BMW 2 Series Review (2014-2021)

BMW 2 Series Review (2014-2021)

The BMW 2 Series range contains everything from a sleek two-door convertible to a seven-seat MPV, but whichever version you pick, you can be assured of great quality, a strong image, a decent amount of standard features and a driving experience that’s both civilised and enjoyable. No 2 Series is the cheapest car of its type, but importantly, it feels worth the money you pay.

Fact File

Body Styles

  • Two-door coupe
  • Two-door convertible
  • Five-seat MPV
  • Seven-seat MPV

Years Available

2014, 2015, 2016, 2017, 2018, 2019, 2020, 2021

Introduction

BMW 2 Series Review (2014-2021)

What is the BMW 2 Series?

It might sound a little strange to suggest that a car might have an identity crisis, but if any car does, then the BMW 2 Series is it. You see, depending on which of the four different versions you buy, your car will do a very different job. On the one hand, you have the glamorous pair: the BMW 2 Series Coupe and the BMW 2 Series Convertible. Both of these four-seater, two-door cars have sleek, sexy looks that match well with a desirable badge and stunning quality, making them super-attractive for buyers looking for style and sophistication at a reasonably affordable price.

On the other hand, you have the 2 Series Active Tourer and 2 Series Gran Tourer, which couldn’t be more different. Yes, the desirable badge and the stunning quality remain, but this time they’re wrapped up in an MPV body with practicality at its heart, which means there’s very much a chalk-and-cheese feel to the 2 Series range.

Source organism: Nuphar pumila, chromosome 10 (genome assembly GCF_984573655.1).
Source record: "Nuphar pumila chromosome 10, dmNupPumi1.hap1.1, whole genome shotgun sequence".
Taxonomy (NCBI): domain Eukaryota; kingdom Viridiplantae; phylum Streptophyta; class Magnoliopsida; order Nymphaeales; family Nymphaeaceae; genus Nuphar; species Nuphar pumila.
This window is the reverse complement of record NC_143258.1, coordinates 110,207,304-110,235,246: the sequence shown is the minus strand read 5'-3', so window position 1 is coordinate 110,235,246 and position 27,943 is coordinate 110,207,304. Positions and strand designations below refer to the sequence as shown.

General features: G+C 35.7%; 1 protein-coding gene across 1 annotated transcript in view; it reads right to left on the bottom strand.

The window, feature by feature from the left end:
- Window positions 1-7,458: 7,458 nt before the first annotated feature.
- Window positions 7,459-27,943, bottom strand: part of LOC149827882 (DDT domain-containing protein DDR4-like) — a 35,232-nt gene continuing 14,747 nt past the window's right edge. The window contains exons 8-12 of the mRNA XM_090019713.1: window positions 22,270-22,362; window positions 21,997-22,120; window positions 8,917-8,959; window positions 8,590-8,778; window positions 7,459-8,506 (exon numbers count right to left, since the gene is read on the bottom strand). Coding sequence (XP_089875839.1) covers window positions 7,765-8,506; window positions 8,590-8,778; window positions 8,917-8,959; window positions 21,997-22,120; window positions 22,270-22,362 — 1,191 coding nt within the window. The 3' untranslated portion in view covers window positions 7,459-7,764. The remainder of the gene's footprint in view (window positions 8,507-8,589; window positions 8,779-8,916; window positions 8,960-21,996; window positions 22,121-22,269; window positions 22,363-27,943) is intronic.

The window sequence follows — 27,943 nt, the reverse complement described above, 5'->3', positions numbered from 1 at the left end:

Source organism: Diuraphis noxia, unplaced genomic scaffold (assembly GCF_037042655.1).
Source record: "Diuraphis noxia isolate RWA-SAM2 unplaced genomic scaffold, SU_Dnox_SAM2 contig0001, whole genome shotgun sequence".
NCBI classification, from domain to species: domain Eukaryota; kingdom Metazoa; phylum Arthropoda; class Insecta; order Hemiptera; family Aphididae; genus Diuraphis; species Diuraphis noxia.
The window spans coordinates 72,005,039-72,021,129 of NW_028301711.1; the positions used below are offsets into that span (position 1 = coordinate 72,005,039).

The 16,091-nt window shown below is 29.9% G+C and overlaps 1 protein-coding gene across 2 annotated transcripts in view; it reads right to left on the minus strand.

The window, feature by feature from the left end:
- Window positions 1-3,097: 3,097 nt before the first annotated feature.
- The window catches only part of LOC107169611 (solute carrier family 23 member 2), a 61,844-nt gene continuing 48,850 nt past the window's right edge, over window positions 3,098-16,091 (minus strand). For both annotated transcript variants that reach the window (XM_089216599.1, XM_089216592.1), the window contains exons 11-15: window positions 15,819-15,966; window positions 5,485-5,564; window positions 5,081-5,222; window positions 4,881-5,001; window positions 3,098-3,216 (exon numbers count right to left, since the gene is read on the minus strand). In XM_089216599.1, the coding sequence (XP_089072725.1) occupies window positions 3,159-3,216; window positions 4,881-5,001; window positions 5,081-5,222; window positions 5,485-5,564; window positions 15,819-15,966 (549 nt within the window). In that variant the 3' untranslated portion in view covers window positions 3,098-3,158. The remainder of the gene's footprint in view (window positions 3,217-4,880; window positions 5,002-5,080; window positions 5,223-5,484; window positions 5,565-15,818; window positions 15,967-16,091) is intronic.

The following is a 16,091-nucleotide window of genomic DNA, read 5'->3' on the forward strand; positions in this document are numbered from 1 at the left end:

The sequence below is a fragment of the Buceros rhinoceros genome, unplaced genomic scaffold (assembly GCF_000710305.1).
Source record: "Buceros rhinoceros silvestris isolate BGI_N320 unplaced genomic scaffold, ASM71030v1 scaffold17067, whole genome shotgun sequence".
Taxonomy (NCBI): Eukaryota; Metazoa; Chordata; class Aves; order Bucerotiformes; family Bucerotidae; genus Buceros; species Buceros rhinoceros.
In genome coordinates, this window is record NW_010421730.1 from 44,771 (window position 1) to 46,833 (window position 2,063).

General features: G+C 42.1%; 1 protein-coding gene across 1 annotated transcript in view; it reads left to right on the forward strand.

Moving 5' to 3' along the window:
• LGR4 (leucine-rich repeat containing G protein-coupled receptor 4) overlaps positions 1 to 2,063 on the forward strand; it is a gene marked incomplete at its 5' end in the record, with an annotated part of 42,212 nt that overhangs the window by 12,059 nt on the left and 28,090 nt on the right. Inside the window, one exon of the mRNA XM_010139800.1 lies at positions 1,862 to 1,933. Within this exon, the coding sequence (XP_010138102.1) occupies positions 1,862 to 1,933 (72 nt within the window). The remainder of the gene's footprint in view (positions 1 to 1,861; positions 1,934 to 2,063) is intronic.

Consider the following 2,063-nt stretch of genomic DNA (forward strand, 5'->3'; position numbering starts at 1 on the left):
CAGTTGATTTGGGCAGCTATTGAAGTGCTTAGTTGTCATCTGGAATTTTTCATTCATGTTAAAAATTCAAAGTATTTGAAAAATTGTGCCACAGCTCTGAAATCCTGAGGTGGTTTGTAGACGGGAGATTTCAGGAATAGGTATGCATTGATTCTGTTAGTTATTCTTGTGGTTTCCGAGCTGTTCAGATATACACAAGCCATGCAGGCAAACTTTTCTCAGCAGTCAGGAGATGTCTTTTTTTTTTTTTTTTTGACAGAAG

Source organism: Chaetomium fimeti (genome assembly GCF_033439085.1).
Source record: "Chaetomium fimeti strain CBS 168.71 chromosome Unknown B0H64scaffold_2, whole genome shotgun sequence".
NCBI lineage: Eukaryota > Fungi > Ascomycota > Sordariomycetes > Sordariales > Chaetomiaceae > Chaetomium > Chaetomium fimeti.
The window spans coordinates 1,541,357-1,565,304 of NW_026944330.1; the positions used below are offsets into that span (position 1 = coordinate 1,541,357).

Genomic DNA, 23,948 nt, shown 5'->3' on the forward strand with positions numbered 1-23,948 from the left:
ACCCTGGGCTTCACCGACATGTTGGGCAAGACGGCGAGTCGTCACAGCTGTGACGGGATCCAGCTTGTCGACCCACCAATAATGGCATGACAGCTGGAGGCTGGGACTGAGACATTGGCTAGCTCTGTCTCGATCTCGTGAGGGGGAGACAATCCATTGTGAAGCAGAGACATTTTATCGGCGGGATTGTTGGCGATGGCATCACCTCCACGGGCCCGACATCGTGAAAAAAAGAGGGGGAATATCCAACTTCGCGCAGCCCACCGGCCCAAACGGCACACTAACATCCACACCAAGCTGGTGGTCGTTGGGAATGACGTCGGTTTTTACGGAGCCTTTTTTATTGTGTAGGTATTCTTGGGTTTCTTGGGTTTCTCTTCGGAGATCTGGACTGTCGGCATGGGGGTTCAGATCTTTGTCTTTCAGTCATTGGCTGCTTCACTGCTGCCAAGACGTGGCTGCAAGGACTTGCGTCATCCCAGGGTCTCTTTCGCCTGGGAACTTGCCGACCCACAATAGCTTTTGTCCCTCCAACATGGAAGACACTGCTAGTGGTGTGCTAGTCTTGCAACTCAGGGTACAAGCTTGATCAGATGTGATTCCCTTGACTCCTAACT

How Practical is it?

Of course, with the diverse nature of each of the various types of 2 Series, the rivals for each one will be very different. If you’re considering the coupe, then you’re probably also considering cars like the Audi TT, Toyota GT86 or Volkswagen Scirocco. If you’re considering the convertible, then the likes of the Audi A3 Cabriolet, the Mercedes SLK or Vauxhall Cascada might well also be catching your eye.

The Active Tourer, with five seats, dusts it with other premium high-sided hatchbacks such as the Mercedes B-Class and Volkswagen Golf SV. With the seven-seat Gran Tourer, meanwhile, most other premium-badged seven-seaters take the form of SUVs, such as the Land Rover Discovery Sport, but one premium MPV rival does exist in the form of the Volkswagen Touran.

What’s it Like to Drive?